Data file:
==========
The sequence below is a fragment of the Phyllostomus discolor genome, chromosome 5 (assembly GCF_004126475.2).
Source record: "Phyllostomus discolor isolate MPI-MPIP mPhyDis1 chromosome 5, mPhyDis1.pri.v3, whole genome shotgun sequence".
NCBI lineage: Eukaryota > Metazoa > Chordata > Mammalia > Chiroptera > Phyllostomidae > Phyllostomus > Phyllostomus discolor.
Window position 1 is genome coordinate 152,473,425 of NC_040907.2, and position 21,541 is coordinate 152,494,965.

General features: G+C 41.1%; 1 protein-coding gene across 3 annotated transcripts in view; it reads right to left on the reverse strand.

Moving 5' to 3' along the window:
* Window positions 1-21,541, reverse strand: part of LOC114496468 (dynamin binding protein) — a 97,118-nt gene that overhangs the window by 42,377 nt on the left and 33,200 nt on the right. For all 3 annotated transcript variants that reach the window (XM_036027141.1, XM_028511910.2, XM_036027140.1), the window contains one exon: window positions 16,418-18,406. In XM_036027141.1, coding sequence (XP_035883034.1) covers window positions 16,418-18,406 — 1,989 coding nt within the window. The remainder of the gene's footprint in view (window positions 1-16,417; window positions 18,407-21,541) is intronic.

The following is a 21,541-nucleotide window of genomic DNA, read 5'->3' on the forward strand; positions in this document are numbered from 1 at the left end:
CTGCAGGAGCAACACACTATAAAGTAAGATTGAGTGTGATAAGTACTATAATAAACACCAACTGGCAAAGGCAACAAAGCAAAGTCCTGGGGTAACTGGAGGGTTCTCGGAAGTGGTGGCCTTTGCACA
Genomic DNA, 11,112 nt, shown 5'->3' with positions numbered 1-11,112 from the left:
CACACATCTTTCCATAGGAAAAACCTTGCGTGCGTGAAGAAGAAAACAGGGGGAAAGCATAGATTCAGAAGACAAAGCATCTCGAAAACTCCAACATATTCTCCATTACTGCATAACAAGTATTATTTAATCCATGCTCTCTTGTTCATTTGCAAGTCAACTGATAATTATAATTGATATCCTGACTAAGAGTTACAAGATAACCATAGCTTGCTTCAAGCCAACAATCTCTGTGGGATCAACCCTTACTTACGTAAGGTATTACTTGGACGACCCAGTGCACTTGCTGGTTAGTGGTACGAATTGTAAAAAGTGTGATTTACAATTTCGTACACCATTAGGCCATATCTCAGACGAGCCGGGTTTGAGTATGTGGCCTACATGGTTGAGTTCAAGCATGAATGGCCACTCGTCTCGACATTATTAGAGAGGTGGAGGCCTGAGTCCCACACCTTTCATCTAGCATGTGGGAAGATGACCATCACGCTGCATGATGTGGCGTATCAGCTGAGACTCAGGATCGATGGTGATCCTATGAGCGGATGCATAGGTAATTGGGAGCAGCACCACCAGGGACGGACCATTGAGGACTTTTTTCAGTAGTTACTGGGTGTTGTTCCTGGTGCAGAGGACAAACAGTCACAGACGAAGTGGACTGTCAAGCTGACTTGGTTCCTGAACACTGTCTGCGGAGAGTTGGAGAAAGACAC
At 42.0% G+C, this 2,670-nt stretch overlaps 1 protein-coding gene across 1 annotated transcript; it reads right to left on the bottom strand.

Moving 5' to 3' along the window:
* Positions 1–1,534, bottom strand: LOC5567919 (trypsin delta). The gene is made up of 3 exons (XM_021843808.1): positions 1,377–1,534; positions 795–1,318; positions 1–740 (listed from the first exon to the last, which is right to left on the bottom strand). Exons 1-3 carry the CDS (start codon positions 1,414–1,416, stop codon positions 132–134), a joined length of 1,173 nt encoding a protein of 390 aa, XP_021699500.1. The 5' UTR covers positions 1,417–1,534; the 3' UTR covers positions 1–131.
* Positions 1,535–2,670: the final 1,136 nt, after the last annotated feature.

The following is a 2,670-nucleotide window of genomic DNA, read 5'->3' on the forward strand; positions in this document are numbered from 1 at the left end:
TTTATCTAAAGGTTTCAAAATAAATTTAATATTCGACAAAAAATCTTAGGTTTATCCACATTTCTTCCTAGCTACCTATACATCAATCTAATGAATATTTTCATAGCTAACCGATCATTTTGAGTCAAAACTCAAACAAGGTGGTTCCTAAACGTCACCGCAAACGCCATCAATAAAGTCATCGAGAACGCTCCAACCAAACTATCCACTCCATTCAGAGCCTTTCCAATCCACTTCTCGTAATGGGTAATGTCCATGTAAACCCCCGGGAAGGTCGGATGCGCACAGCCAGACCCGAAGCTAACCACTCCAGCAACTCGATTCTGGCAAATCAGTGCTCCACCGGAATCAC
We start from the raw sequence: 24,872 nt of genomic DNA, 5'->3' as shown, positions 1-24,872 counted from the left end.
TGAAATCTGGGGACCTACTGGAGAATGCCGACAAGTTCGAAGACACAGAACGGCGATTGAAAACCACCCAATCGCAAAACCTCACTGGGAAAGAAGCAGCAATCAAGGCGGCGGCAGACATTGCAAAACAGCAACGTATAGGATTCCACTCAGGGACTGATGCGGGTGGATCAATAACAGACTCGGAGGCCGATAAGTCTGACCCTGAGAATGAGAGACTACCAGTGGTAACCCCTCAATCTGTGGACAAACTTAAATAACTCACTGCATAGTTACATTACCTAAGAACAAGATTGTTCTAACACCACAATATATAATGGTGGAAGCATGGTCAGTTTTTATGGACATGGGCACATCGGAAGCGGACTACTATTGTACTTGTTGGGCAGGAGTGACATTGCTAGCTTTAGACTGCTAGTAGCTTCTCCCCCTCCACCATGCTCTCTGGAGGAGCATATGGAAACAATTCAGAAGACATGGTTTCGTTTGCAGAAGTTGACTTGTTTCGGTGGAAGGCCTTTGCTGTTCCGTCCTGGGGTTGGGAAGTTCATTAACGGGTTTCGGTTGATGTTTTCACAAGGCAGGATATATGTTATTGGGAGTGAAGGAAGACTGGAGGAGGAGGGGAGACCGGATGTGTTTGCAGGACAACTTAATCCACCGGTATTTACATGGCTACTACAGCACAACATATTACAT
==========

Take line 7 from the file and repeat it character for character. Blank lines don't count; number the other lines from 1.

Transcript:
* Window positions 1-21,541, reverse strand: part of LOC114496468 (dynamin binding protein) — a 97,118-nt gene that overhangs the window by 42,377 nt on the left and 33,200 nt on the right. For all 3 annotated transcript variants that reach the window (XM_036027141.1, XM_028511910.2, XM_036027140.1), the window contains one exon: window positions 16,418-18,406. In XM_036027141.1, coding sequence (XP_035883034.1) covers window positions 16,418-18,406 — 1,989 coding nt within the window. The remainder of the gene's footprint in view (window positions 1-16,417; window positions 18,407-21,541) is intronic.